BYRON'S AND SHELLEY'S REVOLUTIONARY IDEAS IN LITERATURE
Web of Science: 000446616700003
International Burch University, Sarajevo, Bosnia and Herzegovina
The paper explores the revolutionary spirit of literary works of two Romantic poets: George Gordon Byron and Percy Bysshe Shelley. In the period of conservative early 19th century English society that held high regard for propriety, tradition, decorum, conventions and institutionalized religion, the two poets' multi-layered rebellious and subversive writing and thinking instigated public uproar and elitist outrage, threatening to undermine traditional concepts and practices. Acting as precursors to new era notions and liberties, their opuses present literary voices of protest against 19th century social, religious, moral and literary conventions. Their revolutionary and non-conformist methods and ideas are discussed and analyzed in this paper through three works of theirs: Byron's The Vision of Judgement and Childe Harold's Pilgrimage and Shelley's Prometheus Unbound.
Keywords: Romanticist era, poetry, insurgent, Byron, Shelley
Submitted: 29 November 2016;
Reviewed: 24 December 2016;
Revised: 03 May 2017;
Accepted: 08 May 2017;
Published: 31 May 2017
Dedovic-Atilla, E. (2017). Byron's and Shelley's Revolutionary Ideas in Literature. English Studies at NBU, 3(1), 27-48. http://doi.org/10.33919/esnbu.17.1.2
Copyright © 2017 Elma Dedovic-Atilla
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1. Tadd Graham Fernée, New Bulgarian University
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The article presents an informed and engaging account of the nineteenth century Romantic poets, Byron and Shelley, in terms of the "spirit of liberty". This raises very interesting questions about the legacy of the French Revolution and the emergence of Modernist culture and politics in the nineteenth century.
The research is focused (analyzing key works), and thorough (making abundant reference to the texts), and the theoretical problem is potentially very important. It can offer new insights into the cultural politics of modernism in the nineteenth century. The purpose is to analyze key works of Byron and Shelley in terms of the revolutionary spirit. It is well defined. The article is methodologically sound. The primary texts are extensively analyzed, and a background in social history is provided. It is only the conceptual argument which requires greater and more careful elaboration.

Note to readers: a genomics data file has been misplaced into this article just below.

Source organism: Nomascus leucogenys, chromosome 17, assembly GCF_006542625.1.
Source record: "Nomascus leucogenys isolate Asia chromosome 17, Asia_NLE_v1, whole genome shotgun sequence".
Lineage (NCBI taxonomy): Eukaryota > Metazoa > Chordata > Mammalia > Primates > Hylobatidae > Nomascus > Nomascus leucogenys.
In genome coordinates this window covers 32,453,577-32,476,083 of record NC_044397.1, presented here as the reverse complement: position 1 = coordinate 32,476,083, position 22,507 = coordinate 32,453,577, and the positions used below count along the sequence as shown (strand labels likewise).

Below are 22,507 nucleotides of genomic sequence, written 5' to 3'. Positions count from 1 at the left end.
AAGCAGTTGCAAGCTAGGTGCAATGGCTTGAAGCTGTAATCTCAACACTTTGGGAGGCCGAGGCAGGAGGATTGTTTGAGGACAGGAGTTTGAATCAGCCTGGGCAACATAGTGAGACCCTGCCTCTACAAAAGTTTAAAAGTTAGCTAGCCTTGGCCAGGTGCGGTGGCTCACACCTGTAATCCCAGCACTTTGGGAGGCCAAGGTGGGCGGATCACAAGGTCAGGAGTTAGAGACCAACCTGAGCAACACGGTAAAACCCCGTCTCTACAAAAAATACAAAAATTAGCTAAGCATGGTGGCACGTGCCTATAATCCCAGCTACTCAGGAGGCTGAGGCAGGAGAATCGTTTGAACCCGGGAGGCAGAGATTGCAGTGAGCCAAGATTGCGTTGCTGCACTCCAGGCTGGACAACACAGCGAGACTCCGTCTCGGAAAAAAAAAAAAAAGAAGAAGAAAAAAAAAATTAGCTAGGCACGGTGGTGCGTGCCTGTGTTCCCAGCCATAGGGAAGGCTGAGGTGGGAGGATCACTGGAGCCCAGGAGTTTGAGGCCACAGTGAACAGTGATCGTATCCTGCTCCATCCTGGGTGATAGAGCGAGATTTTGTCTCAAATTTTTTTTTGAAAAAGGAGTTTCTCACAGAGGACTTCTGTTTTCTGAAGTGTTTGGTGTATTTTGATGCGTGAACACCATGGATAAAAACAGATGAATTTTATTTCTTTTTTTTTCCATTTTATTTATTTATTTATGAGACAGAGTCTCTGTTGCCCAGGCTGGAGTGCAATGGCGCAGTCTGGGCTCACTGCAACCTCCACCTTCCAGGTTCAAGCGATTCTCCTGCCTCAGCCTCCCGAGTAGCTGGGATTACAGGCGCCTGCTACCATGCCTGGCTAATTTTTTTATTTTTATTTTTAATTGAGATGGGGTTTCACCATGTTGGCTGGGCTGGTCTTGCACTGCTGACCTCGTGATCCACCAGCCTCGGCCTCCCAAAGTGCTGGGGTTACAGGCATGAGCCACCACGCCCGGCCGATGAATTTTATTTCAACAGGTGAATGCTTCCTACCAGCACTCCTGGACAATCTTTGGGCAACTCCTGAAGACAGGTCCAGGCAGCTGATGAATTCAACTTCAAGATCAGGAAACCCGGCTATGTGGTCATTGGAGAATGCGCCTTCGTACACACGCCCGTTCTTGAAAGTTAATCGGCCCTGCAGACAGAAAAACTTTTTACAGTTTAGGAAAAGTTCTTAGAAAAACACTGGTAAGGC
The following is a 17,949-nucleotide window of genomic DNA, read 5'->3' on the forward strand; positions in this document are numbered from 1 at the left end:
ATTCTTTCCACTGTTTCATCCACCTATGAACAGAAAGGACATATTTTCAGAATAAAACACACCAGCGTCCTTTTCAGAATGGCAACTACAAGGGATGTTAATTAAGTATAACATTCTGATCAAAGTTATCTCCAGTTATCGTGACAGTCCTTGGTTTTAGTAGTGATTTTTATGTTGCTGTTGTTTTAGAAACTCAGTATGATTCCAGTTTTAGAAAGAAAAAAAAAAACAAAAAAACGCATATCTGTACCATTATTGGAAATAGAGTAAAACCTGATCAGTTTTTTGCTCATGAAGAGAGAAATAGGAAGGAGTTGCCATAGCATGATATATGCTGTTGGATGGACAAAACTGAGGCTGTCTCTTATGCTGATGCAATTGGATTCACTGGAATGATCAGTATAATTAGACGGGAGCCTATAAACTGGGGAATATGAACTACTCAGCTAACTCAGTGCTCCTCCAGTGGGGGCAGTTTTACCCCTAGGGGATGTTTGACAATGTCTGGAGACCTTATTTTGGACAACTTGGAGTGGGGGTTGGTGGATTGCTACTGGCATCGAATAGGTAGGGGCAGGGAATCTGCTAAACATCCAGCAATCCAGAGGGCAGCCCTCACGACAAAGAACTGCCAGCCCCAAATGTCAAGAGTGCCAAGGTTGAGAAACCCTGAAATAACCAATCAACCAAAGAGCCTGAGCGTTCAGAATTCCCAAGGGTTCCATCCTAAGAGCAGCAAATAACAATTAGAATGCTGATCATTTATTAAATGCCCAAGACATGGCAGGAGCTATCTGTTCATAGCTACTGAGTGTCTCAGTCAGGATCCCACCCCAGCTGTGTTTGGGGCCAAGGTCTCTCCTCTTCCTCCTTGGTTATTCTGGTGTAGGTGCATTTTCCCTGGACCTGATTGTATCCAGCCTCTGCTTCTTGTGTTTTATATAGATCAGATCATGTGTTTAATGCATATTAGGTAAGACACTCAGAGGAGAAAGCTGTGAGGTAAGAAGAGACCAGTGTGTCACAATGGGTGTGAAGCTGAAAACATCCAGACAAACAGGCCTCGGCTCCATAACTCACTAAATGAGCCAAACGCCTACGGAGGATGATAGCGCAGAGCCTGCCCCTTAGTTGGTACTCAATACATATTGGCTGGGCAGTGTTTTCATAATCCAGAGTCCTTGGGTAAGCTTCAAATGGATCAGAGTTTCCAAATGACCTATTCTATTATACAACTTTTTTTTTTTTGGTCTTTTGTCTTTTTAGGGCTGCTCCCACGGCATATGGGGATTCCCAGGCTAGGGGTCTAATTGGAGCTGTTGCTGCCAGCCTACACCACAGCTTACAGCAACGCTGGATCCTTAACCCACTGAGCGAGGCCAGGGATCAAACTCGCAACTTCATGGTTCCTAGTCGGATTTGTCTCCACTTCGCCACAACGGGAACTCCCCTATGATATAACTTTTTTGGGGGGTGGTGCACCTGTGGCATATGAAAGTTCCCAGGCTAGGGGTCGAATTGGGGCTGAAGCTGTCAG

The theoretical framework is inadequately developed. The "revolutionary spirit" is treated as a stable entity, from the 1789 French Revolution through to the early to mid-nineteenth century. Here is an unresolved problem: the "revolutionary spirit" underwent mutations in meaning, particularly at the hands of the Romantics. This entailed important changes also in the notion of "freedom". But the author does not address this. Here are three examples: (1) how can we square the 1789 French Revolutionary ideology, committed to "reason and progress" as a public politics, inspired by the rationalist optimism of the eighteenth-century Enlightenment, with Byron's emphasis on the Individual Will, and his theme of the "exiled individual"? Precisely such heroic and "spiritually higher" supermen had been the target of French Revolutionary classicism, public egalitarianism, and rationalism. (2) The discussion of Shelley and institutions further makes this point. For Shelley, the “great soul” of the “exceptional individual” cannot be contained by any institutions. All institutions are oppressive, because they appeal to the mediocre. However, the 1789 Revolution was far from such anarchism. It upheld a strict republican principle of institutional checks and balances, and uniform public order. (3) For Byron and Shelley, freedom meant the unfettered self-expression of exceptional individuals; for the French Revolution, it meant public conformity to order and reason. For Byron and Shelley, introspective self-transformation is the key to human freedom; the French Revolution envisioned freedom as a purely public and external matter, seeking to uproot "alien thought" (during the Terror).
Individual nostalgia, pessimism and introspection are ideologically far from 1789 (except for the aspiration to revive a "classical past"), with its military notion of mass mobilization, all-pervasive public institutions, and the homogenous nation.